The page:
Five Questions with Adam Feinstein, founder of healthcare-focused Vesey Street

"We’re investing in healthcare services companies in the Ebitda range of $5 million to $30 million that offer meaningful growth opportunities."

Adam Feinstein is founder and managing partner of Vesey Street Capital Partners, a New York healthcare services firm that launched in 2014.

How would you characterize Vesey’s investment strategy?

We’re only looking to swing at things in our sweet spot. We’re investing in healthcare services companies in the Ebitda range of $5 million to $30 million that offer meaningful growth opportunities. We’re looking for businesses that are typically founder-led or a corporate carve-out, have very low capital intensity and high barriers to new market entrants. We’re only investing in things with limited reimbursement risk. These are businesses that service hospitals, physicians and payors. In addition, any sort of service serving pharma manufacturers is a great business to be in. The incremental benefit of selling more drugs drops right to the bottom line.

What are some examples of Vesey investments that reflect this strategy?

One example is HealthChannels (parent of ScribeAmerica), which is in the epicenter of helping hospitals and doctors run their businesses more efficiently. The medical scribe business is a high-skilled, low-cost labor solution that leads to, I’d argue, workforce innovation. Consumerism and wellness is another theme we like as patients control more of the healthcare dollar. We have an investment in Elite Body Sculpture to capitalize on that.

Which underlying industry trend are you most focused on right now?

We’re focused on the payors. The big continue to get bigger: UnitedHealthcare, Anthem, Cigna, Humana and Centene. They’re all doing more and more deals and continue to grow. Not just in terms of their core business, but in government-run plans including Medicare and Medicaid, and into new areas. I don’t see that trend changing, and that’s important for a few reasons.

The managed care payors continue to control more lives of hospitals and physicians. The payors continue to have a lot of influence in terms of creating new networks and in terms of reimbursement trends. Clearly, payor significance in the market has gone up. The balance of power is shifting. At the same time, the ability to sell services to payers is very appealing. As payors get bigger, they need help running these services. Payor outsourcing is one of our top areas of investment right now. It’s a strong business model, the trends are very stable, and we think the valuations are reasonable relative to the growth potential.

How are hospitals and physicians responding to payor trends, and how is this lending to opportunity for investment?

These business models are changing dramatically. Providers have to deal with a much bigger customer group and have to create more value. As the balance of power has shifted to payors, having local market share really matters for providers. Providers are creating platforms so payors can offset some of the risk. They need to be equipped to do that.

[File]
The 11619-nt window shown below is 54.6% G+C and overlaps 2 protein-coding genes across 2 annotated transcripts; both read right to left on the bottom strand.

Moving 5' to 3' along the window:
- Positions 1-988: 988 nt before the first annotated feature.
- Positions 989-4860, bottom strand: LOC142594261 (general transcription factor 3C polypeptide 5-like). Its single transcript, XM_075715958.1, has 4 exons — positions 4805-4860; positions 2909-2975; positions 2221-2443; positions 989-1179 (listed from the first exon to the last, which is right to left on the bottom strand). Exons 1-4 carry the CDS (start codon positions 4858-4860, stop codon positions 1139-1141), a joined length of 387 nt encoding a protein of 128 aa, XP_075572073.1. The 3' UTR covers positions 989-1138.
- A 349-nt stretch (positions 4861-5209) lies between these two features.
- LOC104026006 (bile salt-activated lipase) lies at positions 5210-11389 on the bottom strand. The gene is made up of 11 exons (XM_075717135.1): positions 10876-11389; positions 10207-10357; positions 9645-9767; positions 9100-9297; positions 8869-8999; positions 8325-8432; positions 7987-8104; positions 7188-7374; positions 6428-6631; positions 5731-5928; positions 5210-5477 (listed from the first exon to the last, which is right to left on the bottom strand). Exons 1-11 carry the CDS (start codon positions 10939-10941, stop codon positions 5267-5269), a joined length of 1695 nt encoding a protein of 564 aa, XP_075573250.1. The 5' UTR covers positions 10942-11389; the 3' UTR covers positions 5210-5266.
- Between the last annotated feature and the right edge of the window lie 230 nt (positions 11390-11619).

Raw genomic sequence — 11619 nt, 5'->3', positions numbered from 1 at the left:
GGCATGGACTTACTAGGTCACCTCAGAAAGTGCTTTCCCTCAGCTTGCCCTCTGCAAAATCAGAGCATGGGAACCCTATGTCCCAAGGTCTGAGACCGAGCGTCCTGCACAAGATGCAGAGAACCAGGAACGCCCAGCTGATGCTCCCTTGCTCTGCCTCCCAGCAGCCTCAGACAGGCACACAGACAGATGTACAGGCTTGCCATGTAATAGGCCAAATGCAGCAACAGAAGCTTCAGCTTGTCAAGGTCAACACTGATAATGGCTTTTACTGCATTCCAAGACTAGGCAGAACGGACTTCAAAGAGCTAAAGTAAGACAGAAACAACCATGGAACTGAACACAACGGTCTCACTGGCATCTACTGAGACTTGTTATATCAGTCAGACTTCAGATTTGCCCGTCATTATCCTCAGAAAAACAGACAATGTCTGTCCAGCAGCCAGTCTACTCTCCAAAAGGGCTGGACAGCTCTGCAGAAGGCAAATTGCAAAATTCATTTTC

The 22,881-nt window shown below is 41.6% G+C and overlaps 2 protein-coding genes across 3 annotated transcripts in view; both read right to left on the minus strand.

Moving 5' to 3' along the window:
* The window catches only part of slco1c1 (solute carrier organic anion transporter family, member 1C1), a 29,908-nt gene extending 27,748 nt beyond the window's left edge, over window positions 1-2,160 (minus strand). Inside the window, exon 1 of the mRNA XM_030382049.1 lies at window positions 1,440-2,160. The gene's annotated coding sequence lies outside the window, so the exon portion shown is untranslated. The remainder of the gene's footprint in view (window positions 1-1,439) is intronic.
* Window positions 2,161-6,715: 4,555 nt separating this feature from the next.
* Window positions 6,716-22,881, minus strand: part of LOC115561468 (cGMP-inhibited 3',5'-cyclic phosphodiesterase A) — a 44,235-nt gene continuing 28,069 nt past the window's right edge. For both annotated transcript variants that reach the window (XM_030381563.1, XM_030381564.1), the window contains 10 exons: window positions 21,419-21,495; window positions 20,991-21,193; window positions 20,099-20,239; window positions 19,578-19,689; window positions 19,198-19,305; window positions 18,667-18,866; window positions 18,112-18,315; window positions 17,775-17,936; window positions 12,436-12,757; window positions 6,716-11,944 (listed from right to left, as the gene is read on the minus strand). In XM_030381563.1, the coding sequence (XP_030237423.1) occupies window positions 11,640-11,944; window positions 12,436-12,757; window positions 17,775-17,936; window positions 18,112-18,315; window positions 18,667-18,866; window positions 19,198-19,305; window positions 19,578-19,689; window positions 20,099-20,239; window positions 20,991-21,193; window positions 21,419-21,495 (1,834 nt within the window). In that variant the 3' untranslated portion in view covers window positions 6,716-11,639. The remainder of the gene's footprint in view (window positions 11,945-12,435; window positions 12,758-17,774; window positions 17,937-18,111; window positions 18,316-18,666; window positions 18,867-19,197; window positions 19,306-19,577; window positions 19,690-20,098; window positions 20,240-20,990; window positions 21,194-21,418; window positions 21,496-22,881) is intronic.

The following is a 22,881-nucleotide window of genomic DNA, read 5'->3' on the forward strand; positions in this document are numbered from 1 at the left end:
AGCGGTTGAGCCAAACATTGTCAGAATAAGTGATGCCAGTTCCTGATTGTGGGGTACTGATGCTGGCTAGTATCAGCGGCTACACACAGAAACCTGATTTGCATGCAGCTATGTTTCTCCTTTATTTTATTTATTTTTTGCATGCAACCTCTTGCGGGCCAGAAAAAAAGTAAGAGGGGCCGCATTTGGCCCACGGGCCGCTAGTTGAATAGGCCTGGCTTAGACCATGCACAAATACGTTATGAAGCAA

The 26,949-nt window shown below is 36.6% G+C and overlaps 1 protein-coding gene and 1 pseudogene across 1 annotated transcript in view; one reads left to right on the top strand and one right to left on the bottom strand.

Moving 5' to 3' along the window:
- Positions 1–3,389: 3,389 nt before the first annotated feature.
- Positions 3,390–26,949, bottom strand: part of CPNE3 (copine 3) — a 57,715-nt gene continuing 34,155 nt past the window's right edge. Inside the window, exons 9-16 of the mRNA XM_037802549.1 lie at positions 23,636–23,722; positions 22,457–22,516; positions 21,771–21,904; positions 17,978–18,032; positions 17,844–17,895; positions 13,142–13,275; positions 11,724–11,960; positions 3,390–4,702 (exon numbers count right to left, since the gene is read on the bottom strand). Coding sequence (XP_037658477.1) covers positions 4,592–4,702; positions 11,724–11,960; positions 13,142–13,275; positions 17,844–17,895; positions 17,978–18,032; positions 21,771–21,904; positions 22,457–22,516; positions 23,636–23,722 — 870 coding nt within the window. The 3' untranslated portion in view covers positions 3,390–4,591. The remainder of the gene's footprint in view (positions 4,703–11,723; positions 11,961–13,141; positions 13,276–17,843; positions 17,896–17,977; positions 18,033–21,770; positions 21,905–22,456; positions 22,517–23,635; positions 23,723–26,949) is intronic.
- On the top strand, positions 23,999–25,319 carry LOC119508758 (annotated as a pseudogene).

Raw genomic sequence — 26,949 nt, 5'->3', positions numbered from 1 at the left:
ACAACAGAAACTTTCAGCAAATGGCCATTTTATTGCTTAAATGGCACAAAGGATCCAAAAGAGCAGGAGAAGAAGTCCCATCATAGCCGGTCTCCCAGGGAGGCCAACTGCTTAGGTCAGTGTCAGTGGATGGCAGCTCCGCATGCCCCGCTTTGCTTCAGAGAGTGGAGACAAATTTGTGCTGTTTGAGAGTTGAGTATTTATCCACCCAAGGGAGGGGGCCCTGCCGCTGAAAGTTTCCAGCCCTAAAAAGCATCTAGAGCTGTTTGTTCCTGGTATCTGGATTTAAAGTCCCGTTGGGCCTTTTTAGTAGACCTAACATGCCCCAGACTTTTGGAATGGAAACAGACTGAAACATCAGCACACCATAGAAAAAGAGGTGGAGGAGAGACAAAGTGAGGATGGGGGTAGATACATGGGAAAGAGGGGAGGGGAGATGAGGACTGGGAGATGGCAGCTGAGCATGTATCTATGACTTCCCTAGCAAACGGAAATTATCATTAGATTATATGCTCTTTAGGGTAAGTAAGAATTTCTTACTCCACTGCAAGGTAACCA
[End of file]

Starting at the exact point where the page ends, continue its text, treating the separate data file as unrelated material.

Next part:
Most providers are just trying to survive in this market, which is why we’re seeing so much consolidation of doctor practices. This M&A consolidation will continue to be prevalent as you have significant access to capital and low interest rates. To be one provider or payer of one solution: it’s not going to work. Scale matters more than ever before. Because of this, hospital outsourcing is another area we like. As hospitals continued to struggle with uncertainty in Washington, they need to outsource more.

Are there any healthcare trends or areas of hype that you’re skeptical about?

We’re not as constructive on physician practice management. Things have gotten very frothy. By definition, it’s a tough business model to invest in, unless you’re a hospital system or surgery system and you have a more integrated strategy. In the mid-90s we went through a similar cycle and it didn’t end well. I do worry about history repeating itself. We have enough gray hair from being in this industry long enough. There’s also a lot of hype around artificial intelligence and really any tech solution.

Healthcare is transitioning to a value-based care system, but in terms of tech disrupting or changing healthcare, we’re certainly a long way off from big changes. Technology around the revenue cycle or medical coding has promise, but replacing physicians with computer-assisted systems? It just has no promise. People are throwing around AI loosely.

At the same time, everyone’s worried about Amazon, but so far their focus has been predominantly on selling healthcare supplies. The trends have actually been favorable in pharma distribution, specialty distribution and some adjacencies. And the valuations are attractive.

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